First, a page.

Section of the main showroom inside F. W. Nissen jewellery store in Brisbane, Queensland, ca. 1950

The American shopping tradition circa 1950. It’s legacy lives on today in the most extravagant forms.

“Goods fall into two classes: those that we use, such as motor cars or safety razors, and those that we use up, such as toothpaste or soda biscuits. Consumer engineering must see to it that we use up the kind of goods we now merely use.”

-Earnest Elmo Calkins, author of Modern Marketing

In June Cleaver’s era, Americans shifted from scraping and saving everything they could during depression and war times to consuming as much as possible. Government saw consumerism as a need to build the economy, and Calkins’ call for convenience and consumption reigned high. Marketers worked to send the message that the way to solve problems in life was to consume. June and other television housewives worked as models in what were effectively half hour long infomercials to display the new role of the woman and all the things she needed to do and have to fulfill that persona. Today, America’s consumer culture continues, building and refining Calkins’ message.

Our world is now full of products that we use up, and sustaining goods are few and far between. We accept that towels and razors are disposable, fashion is fast and cheap, and electronics are fleeting. We forget that pens and water bottles are traditionally refillable. As it becomes more and more apparent that our convenient lifestyle adds to unnecessary waste and harms the environment, our choice in how we spend our money becomes more critical. We can look individually at the industries we interact with every day, such as fashion, personal care, food, or electronics, and see the impact of each on the people who use and produce them. Suffice to say, each is hurting our environment and hurting our own well-being.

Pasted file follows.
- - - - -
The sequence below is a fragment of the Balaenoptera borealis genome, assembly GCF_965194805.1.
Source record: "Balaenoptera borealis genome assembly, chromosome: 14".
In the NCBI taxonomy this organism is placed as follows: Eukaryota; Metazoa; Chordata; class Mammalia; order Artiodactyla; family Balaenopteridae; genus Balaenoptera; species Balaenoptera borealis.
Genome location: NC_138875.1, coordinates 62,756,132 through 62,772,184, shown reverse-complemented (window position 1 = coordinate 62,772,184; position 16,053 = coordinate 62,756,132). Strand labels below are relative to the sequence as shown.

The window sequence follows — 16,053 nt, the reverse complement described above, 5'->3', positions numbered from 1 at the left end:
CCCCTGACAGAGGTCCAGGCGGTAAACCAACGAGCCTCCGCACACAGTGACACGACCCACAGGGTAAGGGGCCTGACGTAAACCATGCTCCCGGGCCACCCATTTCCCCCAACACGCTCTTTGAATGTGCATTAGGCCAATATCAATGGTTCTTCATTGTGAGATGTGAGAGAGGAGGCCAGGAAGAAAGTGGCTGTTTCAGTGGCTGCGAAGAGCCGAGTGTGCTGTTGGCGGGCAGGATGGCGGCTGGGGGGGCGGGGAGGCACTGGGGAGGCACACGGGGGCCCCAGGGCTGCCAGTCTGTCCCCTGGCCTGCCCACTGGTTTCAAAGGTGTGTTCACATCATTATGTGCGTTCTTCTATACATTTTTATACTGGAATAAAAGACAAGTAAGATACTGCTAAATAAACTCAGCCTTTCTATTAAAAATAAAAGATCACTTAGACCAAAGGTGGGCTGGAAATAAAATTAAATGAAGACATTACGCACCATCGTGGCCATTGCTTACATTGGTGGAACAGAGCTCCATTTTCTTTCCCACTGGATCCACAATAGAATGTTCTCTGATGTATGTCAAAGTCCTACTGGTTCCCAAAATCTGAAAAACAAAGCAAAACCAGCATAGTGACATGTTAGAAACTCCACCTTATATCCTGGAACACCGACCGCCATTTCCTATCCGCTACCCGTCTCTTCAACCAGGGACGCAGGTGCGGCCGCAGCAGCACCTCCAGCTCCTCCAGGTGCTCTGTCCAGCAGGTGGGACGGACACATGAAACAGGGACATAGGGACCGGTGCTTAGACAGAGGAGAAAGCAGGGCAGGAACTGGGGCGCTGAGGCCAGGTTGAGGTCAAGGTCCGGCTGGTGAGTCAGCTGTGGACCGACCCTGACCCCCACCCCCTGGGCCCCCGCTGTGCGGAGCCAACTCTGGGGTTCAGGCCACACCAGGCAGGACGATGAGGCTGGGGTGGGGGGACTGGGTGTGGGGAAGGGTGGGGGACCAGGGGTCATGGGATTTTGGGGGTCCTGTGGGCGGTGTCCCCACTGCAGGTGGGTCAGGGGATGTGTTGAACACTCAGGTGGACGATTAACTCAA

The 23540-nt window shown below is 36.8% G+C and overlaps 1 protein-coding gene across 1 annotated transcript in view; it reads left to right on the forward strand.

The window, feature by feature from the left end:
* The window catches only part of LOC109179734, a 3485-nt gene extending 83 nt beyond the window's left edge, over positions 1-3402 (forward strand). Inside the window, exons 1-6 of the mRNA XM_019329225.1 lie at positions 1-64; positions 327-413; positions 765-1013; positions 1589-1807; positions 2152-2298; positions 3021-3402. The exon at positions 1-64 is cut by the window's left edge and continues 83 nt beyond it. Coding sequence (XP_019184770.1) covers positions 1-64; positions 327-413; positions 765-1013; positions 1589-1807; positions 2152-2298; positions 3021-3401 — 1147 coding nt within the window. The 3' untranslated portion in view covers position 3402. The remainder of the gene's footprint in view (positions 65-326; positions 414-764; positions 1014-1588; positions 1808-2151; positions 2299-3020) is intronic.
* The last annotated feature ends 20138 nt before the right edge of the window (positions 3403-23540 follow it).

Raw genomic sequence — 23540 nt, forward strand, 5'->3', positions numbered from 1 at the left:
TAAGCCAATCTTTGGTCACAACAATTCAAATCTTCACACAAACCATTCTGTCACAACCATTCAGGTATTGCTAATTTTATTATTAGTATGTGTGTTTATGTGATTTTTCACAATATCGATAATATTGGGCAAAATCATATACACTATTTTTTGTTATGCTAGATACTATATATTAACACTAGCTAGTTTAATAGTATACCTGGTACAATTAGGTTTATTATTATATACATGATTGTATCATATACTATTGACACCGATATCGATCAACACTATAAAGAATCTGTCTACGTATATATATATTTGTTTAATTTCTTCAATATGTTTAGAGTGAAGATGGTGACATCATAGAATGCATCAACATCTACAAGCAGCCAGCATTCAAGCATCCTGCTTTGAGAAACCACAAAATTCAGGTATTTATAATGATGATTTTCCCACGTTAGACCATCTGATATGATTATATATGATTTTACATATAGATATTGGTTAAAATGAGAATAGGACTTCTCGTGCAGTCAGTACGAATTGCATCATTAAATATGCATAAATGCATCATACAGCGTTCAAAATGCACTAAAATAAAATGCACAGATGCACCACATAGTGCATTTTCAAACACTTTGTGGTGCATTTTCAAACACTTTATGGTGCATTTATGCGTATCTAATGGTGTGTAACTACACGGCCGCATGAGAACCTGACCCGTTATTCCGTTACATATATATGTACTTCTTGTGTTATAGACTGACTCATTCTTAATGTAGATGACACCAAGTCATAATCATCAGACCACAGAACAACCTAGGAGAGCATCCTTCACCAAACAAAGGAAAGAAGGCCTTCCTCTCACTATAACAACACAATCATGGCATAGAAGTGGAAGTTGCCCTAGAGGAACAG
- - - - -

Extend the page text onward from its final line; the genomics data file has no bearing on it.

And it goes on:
“The more that people are focused on materialistic values, the more that they say that money, image, status, and possessions are important to them, the less happy they are, the more depressed they are, the more anxious they are. We know that all of these kinds of psychological problems tend to go up as materialistic values go up.”

-Tim Kasser, PhD, Psychology, Knox College

So now that we know better, how do we do better? It seems that our world is built on materialism and consumerism. The products we have and the stores available are largely built on the use it and lose it mindset. Many of the products we already have were not made to be repaired and many of the products we look to buy are not built to be sustainable. Here we are required to think outside the box, to imagine what could be, and use that ever-powerful voice of the consumer.